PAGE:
I thought of a clean and efficient way to allow each page of a menu to be configurable by files... and to move around and create and edit the menu elements from within the game itself while it is running. Nothing that hasn't been done before by other programs in the past, but I realized how I can leverage some of what I already wrote in ways I hadn't thought of with a bit of extra work (prior to this, I was just going to hard-code the menus, with only minor maneuverability from config files).
Right now I'm still working on it, and there's still alot to be done, but here's some screenshots of the first piece working:
Drag and drop: (completely functional)
Positioning by percentages from the left or right of the window: (~80% done)
Editing object properties and changes being reflected in the object: (60-70% done - 4 days more work, maybe)
Eventually all the menu buttons (and hopefully the in-game GUI) will be work the same way, but I haven't re-implemented those, because I'm still fine-tuning the base class and property editing windows.
I wrote down on paper a couple side-quests that came to me while, uh, err.... walking around in circles in the kitchen for three or four hours, waving my hands around in jerky movements.
Sometimes, when guests are over at the house, or visitors are staying with us for a few days, they catch me at it and get really confused. After I've been walking around for twenty or thirty minutes they suddenly notice it and look up in surprise, asking what I'm doing. One asked if it's autism or something.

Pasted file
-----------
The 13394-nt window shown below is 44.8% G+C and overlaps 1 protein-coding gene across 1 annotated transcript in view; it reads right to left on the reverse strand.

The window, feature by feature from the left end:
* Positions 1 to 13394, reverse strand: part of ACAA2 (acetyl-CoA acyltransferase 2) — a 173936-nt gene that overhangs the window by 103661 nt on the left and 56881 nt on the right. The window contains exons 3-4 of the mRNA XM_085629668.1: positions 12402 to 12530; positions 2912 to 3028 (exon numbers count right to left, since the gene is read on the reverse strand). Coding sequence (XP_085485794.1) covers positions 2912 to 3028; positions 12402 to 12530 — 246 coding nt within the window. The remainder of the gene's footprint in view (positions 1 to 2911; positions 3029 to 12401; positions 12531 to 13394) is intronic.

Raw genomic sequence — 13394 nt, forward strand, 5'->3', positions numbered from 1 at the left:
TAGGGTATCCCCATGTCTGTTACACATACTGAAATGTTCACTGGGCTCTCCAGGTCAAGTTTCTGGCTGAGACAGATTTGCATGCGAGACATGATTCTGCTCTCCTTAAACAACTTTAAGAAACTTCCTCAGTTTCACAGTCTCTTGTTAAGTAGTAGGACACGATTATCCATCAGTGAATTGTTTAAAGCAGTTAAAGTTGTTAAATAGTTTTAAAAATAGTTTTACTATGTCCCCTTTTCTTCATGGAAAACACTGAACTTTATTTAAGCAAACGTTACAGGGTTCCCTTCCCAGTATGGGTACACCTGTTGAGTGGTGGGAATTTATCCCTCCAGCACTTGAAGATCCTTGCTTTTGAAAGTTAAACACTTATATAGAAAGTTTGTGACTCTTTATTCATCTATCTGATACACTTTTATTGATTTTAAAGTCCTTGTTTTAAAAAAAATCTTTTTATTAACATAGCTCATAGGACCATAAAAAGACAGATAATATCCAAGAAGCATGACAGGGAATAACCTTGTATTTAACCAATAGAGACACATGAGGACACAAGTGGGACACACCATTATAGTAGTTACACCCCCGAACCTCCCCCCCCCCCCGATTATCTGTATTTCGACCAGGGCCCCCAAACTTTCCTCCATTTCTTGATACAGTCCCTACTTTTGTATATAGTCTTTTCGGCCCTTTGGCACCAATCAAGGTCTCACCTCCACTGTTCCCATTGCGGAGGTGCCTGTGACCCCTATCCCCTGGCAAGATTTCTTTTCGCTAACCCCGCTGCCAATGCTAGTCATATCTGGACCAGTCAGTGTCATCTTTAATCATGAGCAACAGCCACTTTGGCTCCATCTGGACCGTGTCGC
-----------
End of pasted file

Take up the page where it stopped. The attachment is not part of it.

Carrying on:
Pacing really helps me think, and pacing in circles is nice because it doesn't require conscious thought to move if I don't have to maneuver around obstacles, giving me full mental power (all 5 kilowatts of it) to think, daydream, and explore creative ideas at the fullest.
Going for walks outside is nice too, but I have to focus more on what's around me. Plus, I can walk for an hour and a half before I get tired, because it's 'exercise'. I can walk non-stop in the kitchen for 5 or more hours without feeling any physical difference.
But you don't read my blog to find out about my eccentricities - that's just an added bonus. Onto concept art!
This is the Right-hand man of the young king. He's very loyal to 'his majesty', and an excellent swordsman. You, as a member of the non-government controlled but government-allied organization known as 'guardians' run into him alot during the game. He helps you on a number of missions, as you help bring law and order to otherwise chaotic situations that arise.
He was in the government military (the 'Guards' branch, explained below) with you the player, and eventually rose to prominence as a favorite of the king. You meanwhile, left the military, having been recruited by the Guardians. Since you know each other from your younger days in training, you are on friendly terms with each other and are very open with each other with concerns about the events occurring during the game.
This favorite of the king is, aside from the king, the most powerful person in the nation, since he speaks with the authority of the king. Even the Head Ranger and Head Guard take orders from him, though the Guardians which you belong to, don't take orders from the government.
None of my characters have names yet... names are very important to me, so it always takes alot of time for me to figure them out. (Hence the entire game still being nameless and simply called 'AdventureFar' as a placeholder). So this character, in the multiple locations he comes up at in the plot, is just referred to KRHM (King's right-hand man).
There are two main branches of the military in the government. The 'Rangers' and the 'Guards'*. The Guards are the primary military force, securing and upholding the law in cities and towns. Since the nation is land-locked from other nations due to the terrain, they don't really have an army. 'Guards' can be thought of more as policemen.